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Essex Woods in Bangor is today mostly used for walking, biking, birdwatching and playing with our canine friends at its dog park.
But the 70-acre Bangor Parks and Recreation area has had a number of extremely different uses over the decades, from its origins as a city dump to its brief period as the site of Bangor’s only downhill ski slope.
From sometime in the 1800s until 1955, Essex Woods was far from the haven for red-winged blackbirds and mountain bikers that it is today. It was instead the site of one of the two city dumps, where for decades everything from household trash to industrial waste was disposed of. After years of negotiations, the dump finally closed in 1955 and was moved to Kittredge Road, though it would be nearly another 10 years before the city began to redevelop the land.
In January 1964, after crews bulldozed the former landfill and compacted the mountain of trash into a long, steep slope, the city unveiled its new “sliding slope”’ — the big hill that’s presently there that is not a natural feature of the area, but is rather compacted waste covered in a layer of soil and sod.
Almost as soon as that slope opened, however, the city began planning to further steepen that slope and install a ski lift on the hill. It would take the city nine years to actually find the time and money to do it, however, with a lift finally opening 50 years ago on Jan. 6, 1973.
Longtime Bangor Daily News sports reporter Larry Mahoney was one of two 19-year-olds hired by Bangor Parks and Recreation to run the lift, in fact. He recalled opening weekend was so cold he nearly got frostbite.
For the next six winters, Bangor was home to its own tiny, municipally owned ski slope — a fraction of the size of other city-owned ski areas like the Camden Snow Bowl or Powderhouse Hill in South Berwick, but a ski slope nonetheless. The city even constructed a small lodge for downhill and cross-country skiers, and for the snowmobilers they hoped to attract.
After six seasons, however, the Essex Street ski area had waned in popularity, as area skiers still preferred to hit up the slopes at Hermon Mountain, a much larger ski area just a few miles to the west. The winter of 1977-78 would be the last for the ski lift.
Clockwise, from left: Dale Quimby (left) and Diana More of Orrington race down the Essex Street Hill in their yellow submarine during the Bangor Cardboard Carnival in February 2001. Credit: Miller Pearsall / BDN; Anthony Stark, Jr. (seated) prepares to descend Essex Street hill while his sister Charlene cheers him on and mom laughs at Anthony Stark Sr. who already headed down the hill in January 2013. Credit: Debra Bell / BDN; Bangor residents Andrew Pianette (left), 17, and Andrew Sawyer, 17, watch and document a giant tire as it rolls down Essex Street hill in December 2007. Credit: Bridget Brown / BDN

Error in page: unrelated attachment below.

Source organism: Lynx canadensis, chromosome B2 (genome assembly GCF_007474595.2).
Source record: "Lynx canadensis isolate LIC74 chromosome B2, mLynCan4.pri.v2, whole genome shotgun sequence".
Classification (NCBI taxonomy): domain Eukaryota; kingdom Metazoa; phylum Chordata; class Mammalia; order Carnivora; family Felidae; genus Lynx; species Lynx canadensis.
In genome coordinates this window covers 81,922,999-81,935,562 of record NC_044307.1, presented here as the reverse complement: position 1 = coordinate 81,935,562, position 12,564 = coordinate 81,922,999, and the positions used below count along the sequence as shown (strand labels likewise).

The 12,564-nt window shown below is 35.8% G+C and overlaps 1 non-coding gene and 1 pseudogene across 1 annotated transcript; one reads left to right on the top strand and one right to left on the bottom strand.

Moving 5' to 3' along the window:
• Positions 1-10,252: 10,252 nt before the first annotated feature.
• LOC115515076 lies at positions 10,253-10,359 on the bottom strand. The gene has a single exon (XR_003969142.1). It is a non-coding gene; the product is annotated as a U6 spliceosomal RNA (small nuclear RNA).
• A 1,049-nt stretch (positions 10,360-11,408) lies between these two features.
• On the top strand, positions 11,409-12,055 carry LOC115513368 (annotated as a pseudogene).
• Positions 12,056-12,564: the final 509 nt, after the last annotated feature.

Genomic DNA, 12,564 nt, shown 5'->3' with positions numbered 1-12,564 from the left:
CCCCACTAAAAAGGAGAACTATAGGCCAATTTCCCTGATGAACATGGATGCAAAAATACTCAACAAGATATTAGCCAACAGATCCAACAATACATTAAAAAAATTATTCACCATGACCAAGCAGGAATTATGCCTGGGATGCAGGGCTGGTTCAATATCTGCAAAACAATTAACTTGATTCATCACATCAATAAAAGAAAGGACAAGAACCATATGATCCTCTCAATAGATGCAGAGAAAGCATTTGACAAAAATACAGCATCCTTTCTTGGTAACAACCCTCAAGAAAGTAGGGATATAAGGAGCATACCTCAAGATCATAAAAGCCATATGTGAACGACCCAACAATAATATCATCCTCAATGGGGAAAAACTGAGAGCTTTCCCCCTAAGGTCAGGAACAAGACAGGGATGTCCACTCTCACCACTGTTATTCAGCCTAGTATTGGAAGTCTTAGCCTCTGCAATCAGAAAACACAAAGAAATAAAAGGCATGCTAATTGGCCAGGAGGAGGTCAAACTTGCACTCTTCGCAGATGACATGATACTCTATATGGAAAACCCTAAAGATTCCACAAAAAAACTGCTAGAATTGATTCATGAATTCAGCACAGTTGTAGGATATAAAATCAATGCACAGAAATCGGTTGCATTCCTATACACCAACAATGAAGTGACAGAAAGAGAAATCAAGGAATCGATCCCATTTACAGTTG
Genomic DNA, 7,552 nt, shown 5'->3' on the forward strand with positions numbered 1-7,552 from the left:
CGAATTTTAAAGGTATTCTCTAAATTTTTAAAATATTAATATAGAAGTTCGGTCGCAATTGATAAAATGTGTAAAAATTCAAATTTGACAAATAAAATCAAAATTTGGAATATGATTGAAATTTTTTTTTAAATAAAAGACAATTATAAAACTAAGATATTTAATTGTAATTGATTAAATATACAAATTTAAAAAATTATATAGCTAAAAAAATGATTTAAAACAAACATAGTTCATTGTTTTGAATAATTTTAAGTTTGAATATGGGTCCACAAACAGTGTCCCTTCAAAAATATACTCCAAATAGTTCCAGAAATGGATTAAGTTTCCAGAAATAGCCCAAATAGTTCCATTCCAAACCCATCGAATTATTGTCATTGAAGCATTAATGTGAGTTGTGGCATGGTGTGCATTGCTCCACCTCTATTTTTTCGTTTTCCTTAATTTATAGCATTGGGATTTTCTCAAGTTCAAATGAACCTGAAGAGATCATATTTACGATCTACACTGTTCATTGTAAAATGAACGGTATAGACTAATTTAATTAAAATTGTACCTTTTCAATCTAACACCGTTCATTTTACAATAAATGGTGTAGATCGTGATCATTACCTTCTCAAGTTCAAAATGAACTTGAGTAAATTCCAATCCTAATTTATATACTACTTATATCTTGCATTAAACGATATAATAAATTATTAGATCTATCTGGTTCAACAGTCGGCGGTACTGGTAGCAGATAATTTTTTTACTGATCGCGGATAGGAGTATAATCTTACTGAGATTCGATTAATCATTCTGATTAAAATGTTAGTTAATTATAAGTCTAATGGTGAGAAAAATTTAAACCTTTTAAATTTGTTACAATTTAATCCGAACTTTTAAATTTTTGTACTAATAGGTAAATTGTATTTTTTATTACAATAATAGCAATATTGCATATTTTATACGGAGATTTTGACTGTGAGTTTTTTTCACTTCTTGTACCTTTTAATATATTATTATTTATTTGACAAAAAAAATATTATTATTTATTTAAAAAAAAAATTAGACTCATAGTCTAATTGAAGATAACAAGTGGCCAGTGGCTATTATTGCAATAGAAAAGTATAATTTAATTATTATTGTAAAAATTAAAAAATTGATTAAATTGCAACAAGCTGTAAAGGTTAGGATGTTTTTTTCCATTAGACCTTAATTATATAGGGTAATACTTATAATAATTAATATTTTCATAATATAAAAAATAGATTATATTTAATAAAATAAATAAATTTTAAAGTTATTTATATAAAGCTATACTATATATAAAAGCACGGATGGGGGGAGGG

Essex Street has remained popular as a spot for sliding, though. With its steep grade it became notoriously known locally as “suicide hill.” A sled picks up quite a head of steam while heading down the hill, and if it’s icy at all you can potentially rocket off the bottom of the hill and out onto the boggy area between the hill and Interstate 95, landing either on ice or in freezing cold, muddy water. Hopefully, you don’t sustain any major injuries, though plenty of sledders have over the years. Officially, the city discourages sliding at the hill, though that hasn’t necessarily stopped people from doing it anyway.
Between 2000 and 2007, local radio station WKIT-FM capitalized on the hill’s notoriety and held the Cardboard Carnival, a competition in which people built sleds entirely out of cardboard and attempted to take them down the hill without them falling apart. Elaborate cardboard sleds built to resemble castles, cartoons and other wild things were sent shooting down the hill, mostly to end in destruction and piles of laughter. After several years in which the weather was uncooperative, the station canceled the competition in 2008.
The original ski lodge fell into disrepair throughout the 1980s, until 1990, when the newly formed Police Athletic League, part of the Bangor Police Department, took it over and began to host youth sports programming, including a boxing club, ice fishing expeditions and mountain biking groups. The league closed last year and donated the building to Bangor Parks and Recreation. Over the years, the city has also expanded the trail network in the area, which today is the most popular part of the facility aside from the dog park, which opened in 2013.
Though you might see a rogue sledder risking personal injury to take a wild ride down the hill, Essex Woods, as it’s known today, is now more of a year-round park. Maybe not the winter recreation wonderland the city may have envisioned in the 1960s and 1970s, but it is still an integral part of Bangor’s parks system — and certainly a whole lot better than a city dump.